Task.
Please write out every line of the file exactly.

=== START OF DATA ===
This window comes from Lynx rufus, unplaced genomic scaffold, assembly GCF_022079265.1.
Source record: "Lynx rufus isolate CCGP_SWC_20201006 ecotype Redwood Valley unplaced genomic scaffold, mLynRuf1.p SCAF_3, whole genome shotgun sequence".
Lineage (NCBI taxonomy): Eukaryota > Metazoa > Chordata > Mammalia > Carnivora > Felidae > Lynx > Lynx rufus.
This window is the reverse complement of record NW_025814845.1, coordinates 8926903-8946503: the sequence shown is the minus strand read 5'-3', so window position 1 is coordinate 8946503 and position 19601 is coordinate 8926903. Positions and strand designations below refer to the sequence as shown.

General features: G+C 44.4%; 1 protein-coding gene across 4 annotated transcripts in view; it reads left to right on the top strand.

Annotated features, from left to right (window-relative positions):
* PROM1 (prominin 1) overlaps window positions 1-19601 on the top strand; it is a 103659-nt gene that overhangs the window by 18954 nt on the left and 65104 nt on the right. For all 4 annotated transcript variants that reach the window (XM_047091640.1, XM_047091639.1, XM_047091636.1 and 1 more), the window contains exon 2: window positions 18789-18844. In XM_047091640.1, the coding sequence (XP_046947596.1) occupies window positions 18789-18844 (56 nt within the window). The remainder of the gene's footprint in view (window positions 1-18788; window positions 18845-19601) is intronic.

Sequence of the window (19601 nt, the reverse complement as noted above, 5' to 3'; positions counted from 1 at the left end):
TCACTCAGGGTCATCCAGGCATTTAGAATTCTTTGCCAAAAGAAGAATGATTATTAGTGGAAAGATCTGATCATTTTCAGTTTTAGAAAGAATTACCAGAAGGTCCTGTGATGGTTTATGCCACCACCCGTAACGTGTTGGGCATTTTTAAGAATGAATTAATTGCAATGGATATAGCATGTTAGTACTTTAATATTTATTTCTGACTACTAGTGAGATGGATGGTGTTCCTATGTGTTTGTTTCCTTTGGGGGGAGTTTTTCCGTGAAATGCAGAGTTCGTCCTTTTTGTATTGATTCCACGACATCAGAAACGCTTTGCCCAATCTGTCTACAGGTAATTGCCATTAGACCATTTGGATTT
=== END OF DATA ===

This window comes from Lynx rufus, unplaced genomic scaffold, assembly GCF_022079265.1.
Source record: "Lynx rufus isolate CCGP_SWC_20201006 ecotype Redwood Valley unplaced genomic scaffold, mLynRuf1.p SCAF_3, whole genome shotgun sequence".
Lineage (NCBI taxonomy): Eukaryota > Metazoa > Chordata > Mammalia > Carnivora > Felidae > Lynx > Lynx rufus.
This window is the reverse complement of record NW_025814845.1, coordinates 8926903-8946503: the sequence shown is the minus strand read 5'-3', so window position 1 is coordinate 8946503 and position 19601 is coordinate 8926903. Positions and strand designations below refer to the sequence as shown.

General features: G+C 44.4%; 1 protein-coding gene across 4 annotated transcripts in view; it reads left to right on the top strand.

Annotated features, from left to right (window-relative positions):
* PROM1 (prominin 1) overlaps window positions 1-19601 on the top strand; it is a 103659-nt gene that overhangs the window by 18954 nt on the left and 65104 nt on the right. For all 4 annotated transcript variants that reach the window (XM_047091640.1, XM_047091639.1, XM_047091636.1 and 1 more), the window contains exon 2: window positions 18789-18844. In XM_047091640.1, the coding sequence (XP_046947596.1) occupies window positions 18789-18844 (56 nt within the window). The remainder of the gene's footprint in view (window positions 1-18788; window positions 18845-19601) is intronic.

Sequence of the window (19601 nt, the reverse complement as noted above, 5' to 3'; positions counted from 1 at the left end):
TCACTCAGGGTCATCCAGGCATTTAGAATTCTTTGCCAAAAGAAGAATGATTATTAGTGGAAAGATCTGATCATTTTCAGTTTTAGAAAGAATTACCAGAAGGTCCTGTGATGGTTTATGCCACCACCCGTAACGTGTTGGGCATTTTTAAGAATGAATTAATTGCAATGGATATAGCATGTTAGTACTTTAATATTTATTTCTGACTACTAGTGAGATGGATGGTGTTCCTATGTGTTTGTTTCCTTTGGGGGGAGTTTTTCCGTGAAATGCAGAGTTCGTCCTTTTTGTATTGATTCCACGACATCAGAAACGCTTTGCCCAATCTGTCTACAGGTAATTGCCATTAGACCATTTGGATTT